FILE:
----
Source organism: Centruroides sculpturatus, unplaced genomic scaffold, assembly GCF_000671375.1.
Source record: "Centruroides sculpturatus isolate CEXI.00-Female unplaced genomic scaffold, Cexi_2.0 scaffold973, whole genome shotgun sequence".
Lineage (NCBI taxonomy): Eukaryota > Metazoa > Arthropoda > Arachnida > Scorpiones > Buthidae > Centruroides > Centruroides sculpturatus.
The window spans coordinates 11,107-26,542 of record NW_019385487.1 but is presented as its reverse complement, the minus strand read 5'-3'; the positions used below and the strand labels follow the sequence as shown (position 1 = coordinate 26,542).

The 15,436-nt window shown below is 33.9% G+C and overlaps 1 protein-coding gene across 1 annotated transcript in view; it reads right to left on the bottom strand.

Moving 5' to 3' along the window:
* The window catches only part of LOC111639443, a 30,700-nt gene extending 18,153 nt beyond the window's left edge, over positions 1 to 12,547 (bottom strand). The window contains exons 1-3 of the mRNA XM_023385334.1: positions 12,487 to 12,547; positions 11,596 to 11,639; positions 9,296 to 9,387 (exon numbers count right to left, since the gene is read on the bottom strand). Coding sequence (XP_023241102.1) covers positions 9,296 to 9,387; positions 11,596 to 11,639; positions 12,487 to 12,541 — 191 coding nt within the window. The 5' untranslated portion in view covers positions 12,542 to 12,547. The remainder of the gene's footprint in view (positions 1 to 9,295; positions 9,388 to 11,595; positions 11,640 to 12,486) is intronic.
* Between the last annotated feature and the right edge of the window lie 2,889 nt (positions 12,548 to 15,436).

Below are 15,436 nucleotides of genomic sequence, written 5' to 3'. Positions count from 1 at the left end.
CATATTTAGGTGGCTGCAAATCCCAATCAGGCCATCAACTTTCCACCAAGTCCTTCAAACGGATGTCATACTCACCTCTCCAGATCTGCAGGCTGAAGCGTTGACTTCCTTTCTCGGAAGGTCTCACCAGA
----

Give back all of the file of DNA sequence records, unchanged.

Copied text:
Source organism: Centruroides sculpturatus, unplaced genomic scaffold, assembly GCF_000671375.1.
Source record: "Centruroides sculpturatus isolate CEXI.00-Female unplaced genomic scaffold, Cexi_2.0 scaffold973, whole genome shotgun sequence".
Lineage (NCBI taxonomy): Eukaryota > Metazoa > Arthropoda > Arachnida > Scorpiones > Buthidae > Centruroides > Centruroides sculpturatus.
The window spans coordinates 11,107-26,542 of record NW_019385487.1 but is presented as its reverse complement, the minus strand read 5'-3'; the positions used below and the strand labels follow the sequence as shown (position 1 = coordinate 26,542).

The 15,436-nt window shown below is 33.9% G+C and overlaps 1 protein-coding gene across 1 annotated transcript in view; it reads right to left on the bottom strand.

Moving 5' to 3' along the window:
* The window catches only part of LOC111639443, a 30,700-nt gene extending 18,153 nt beyond the window's left edge, over positions 1 to 12,547 (bottom strand). The window contains exons 1-3 of the mRNA XM_023385334.1: positions 12,487 to 12,547; positions 11,596 to 11,639; positions 9,296 to 9,387 (exon numbers count right to left, since the gene is read on the bottom strand). Coding sequence (XP_023241102.1) covers positions 9,296 to 9,387; positions 11,596 to 11,639; positions 12,487 to 12,541 — 191 coding nt within the window. The 5' untranslated portion in view covers positions 12,542 to 12,547. The remainder of the gene's footprint in view (positions 1 to 9,295; positions 9,388 to 11,595; positions 11,640 to 12,486) is intronic.
* Between the last annotated feature and the right edge of the window lie 2,889 nt (positions 12,548 to 15,436).

Below are 15,436 nucleotides of genomic sequence, written 5' to 3'. Positions count from 1 at the left end.
CATATTTAGGTGGCTGCAAATCCCAATCAGGCCATCAACTTTCCACCAAGTCCTTCAAACGGATGTCATACTCACCTCTCCAGATCTGCAGGCTGAAGCGTTGACTTCCTTTCTCGGAAGGTCTCACCAGA